Government sees bright side of break-up
The government insists that Britain's exit from the European Union is unlikely to affect any trade talks with the EU.
According to Sirinart Chaimun, director-general of the Trade Negotiations Department, Thai-EU FTA (free trade agreement) negotiations were only being conducted at a junior official level, as the EU commissioners were reluctant to hold any talks with Thailand until the country's new constitution is in place.
Negotiations for a Thai-EU FTA were formally launched on March 6, 2013.
The aim of the talks is a comprehensive FTA covering tariffs, non-tariff barriers and other trade-related issues such as services, investment, procurement, intellectual property, regulatory issues, competition and sustainable development.
The talks, however, were suspended following the May 22, 2014 military coup.
Last June, the EU said it would delay signing an agreement on closer economic and political ties and demanded a swift return to democracy.
Last year, Thailand's exports to the 28 EU countries totalled just under US$22 billion, down 6% from 2014. Shipments to Britain were worth $4 billion. Shipments to the EU contributed 9% of the country's total export value, which amounted to $214 billion last year.
According to Mrs Sirinart, after departing from the EU, Britain will become more free in deciding its own policies.
For instance, she said if Britain wanted to initiate a free bilateral trade pact with Thailand, the talks could commence at once without waiting for a green light from EU commissioners.
She added that the Asia-Europe Meeting was unlikely to suffer any negative effects, as the cooperation framework is mostly related to political and foreign affairs.
Nopporn Thepsithar, president of the Thai National Shippers' Council, said in the long-term Thailand's international trade talks with Britain or the EU were likely to become easier, as Britain's exit is expected to lead the EU to ease its rigid requirements in the talks.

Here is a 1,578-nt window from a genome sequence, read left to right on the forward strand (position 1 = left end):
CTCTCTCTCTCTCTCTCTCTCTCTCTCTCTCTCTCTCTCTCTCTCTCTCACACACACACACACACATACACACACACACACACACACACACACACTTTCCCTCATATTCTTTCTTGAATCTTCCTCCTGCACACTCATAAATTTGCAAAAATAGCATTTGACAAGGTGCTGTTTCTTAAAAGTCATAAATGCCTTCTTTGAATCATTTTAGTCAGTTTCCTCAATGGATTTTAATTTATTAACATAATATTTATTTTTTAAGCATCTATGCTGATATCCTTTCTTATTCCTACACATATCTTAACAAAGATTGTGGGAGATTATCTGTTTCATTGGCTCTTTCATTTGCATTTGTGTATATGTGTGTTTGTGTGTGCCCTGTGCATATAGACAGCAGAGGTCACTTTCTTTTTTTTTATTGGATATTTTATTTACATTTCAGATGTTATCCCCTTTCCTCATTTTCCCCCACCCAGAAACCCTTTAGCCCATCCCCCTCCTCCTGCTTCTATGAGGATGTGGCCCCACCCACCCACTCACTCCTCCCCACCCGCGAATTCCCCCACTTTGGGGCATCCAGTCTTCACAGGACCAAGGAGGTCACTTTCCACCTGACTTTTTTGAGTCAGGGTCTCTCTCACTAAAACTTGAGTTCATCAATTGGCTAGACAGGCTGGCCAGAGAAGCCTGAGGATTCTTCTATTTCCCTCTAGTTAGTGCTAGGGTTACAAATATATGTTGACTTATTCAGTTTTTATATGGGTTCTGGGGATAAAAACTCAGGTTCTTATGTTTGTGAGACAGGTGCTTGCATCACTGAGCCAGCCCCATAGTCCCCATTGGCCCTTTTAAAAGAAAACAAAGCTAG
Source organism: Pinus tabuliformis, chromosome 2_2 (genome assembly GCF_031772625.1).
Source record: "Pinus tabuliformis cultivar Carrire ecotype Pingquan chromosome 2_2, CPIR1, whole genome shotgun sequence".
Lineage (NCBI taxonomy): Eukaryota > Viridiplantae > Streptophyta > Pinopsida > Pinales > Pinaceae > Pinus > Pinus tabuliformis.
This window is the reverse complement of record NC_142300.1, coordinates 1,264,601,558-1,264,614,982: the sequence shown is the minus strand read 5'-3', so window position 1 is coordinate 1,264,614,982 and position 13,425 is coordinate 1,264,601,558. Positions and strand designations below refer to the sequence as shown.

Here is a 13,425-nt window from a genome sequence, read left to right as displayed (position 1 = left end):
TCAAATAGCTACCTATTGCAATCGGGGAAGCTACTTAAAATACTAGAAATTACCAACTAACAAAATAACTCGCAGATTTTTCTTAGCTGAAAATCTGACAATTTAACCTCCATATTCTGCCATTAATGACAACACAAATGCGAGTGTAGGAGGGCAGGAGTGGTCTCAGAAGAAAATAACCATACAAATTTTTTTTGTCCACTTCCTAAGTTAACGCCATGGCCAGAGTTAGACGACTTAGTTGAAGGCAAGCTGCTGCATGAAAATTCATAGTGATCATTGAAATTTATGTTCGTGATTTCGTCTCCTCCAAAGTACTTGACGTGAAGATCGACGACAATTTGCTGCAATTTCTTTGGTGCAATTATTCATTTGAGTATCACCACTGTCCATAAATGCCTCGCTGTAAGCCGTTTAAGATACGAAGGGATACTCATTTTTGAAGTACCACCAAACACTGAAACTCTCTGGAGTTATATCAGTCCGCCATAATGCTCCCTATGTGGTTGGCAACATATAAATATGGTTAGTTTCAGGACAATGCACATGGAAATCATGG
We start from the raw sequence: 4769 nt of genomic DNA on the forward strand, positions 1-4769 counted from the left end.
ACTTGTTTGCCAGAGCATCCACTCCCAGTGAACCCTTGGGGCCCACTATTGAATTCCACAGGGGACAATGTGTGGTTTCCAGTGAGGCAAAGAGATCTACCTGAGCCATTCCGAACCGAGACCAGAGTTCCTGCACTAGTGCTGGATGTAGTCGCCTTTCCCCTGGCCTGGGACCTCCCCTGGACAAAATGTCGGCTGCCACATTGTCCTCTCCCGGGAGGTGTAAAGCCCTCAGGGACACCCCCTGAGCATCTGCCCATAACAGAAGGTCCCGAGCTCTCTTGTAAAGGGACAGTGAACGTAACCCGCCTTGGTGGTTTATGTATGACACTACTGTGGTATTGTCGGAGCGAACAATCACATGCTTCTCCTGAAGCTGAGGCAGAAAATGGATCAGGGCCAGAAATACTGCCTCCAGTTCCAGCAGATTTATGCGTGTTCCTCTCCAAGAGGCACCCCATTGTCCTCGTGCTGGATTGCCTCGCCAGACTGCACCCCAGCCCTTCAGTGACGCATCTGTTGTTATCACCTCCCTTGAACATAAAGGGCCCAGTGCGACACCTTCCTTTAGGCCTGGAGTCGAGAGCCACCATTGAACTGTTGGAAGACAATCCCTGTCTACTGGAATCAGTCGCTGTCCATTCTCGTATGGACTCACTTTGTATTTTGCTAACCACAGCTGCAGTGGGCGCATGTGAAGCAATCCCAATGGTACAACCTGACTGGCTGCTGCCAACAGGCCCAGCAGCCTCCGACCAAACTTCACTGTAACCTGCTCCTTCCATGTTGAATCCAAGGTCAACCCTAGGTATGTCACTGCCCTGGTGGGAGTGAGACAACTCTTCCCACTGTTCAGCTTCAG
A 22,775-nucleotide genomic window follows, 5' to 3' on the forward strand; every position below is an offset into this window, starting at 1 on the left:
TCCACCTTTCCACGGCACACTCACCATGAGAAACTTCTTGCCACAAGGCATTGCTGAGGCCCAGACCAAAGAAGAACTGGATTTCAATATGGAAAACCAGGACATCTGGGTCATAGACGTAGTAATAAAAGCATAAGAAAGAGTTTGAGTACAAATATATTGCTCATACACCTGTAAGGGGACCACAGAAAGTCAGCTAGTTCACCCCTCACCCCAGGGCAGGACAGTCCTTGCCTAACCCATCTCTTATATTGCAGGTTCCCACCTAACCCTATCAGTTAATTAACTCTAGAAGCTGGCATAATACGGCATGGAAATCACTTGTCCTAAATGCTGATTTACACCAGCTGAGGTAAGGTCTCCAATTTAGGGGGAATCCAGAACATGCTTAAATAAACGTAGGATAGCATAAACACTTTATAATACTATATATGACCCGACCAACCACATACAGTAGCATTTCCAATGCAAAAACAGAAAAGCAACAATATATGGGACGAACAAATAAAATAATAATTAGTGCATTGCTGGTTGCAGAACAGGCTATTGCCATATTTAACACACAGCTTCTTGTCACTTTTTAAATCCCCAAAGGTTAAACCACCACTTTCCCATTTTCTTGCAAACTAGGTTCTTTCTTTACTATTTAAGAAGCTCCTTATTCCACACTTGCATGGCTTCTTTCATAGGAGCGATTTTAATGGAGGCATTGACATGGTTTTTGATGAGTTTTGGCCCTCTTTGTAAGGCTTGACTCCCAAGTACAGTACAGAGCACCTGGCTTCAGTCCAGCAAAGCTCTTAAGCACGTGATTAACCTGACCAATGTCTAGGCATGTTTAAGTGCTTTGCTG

Meanwhile, Chris Ireland, chief executive of JLL in the UK, said the Brexit had ushered in a new dawn for Britain, with considerable uncertainty and no real precedent.
"Even if it is effectively 'business as usual' for the UK in terms of trade and legislation until 2018, such a major change will inevitably create uncertainty in the economy and real estate markets. In the event of a well-managed exit, these effects will be largely confined to the UK," he said.
"In the short term we may see a weakening in occupier demand. The impact on rents may be limited by tight supply, but activity will be adversely hit while initial uncertainty about direction and timing continues. Investor sentiment may also remain subdued in the short to medium-term. For property markets, the initial correction may be most severe but should be followed by an upturn as opportunities re-emerge in UK core markets and benefits of weak sterling are recognised. Sentiment and relative pricing will be key," said Mr Ireland.
"Much will depend on the speed of negotiation, the wider political picture and whether a clear direction of travel and timetable for an EU exit is established early on," he added.
Adam Challis, head of residential research at JLL, said investors may well identify opportunities in the London housing market over the short term, particularly international purchasers that can benefit from the currency arbitrage that has been opened up by a weaker pound sterling.
Prof Christian Stadler, Warwick Business School, said it was not clear what would happen next, making businesses reluctant to invest. He does not expect a massive exodus, but believes companies will opt to expand in Europe rather than the UK, especially those that export to the EU.
"The devaluation of the pound should help exports slightly, but it will be an issue for all those who have EU suppliers. There is an expected contraction of the UK market, which will hit sales in the UK.
"In the long term if the UK follows the Swiss model, which is essentially adopting EU regulations minus having a say in the decisions, this would be the better option for businesses as it puts dealing with the EU more or less back to where it is at the moment. This will be an issue for some industries, like banking, as they won't have much of an influence on regulation anymore...Politically this would be a difficult one to pull off as people have to put up with the things they did not want -- most prominently immigration," he said.
Prof Stadler added that it would be "a disaster" if the UK took a tougher stance on immigration, as the EU would be bound to retaliate.
"Access to the EU will become difficult. For some companies this means doing business in Europe won't be attractive any more. Others will have to deal with complicated bureaucracy. In short: a nightmare," he said.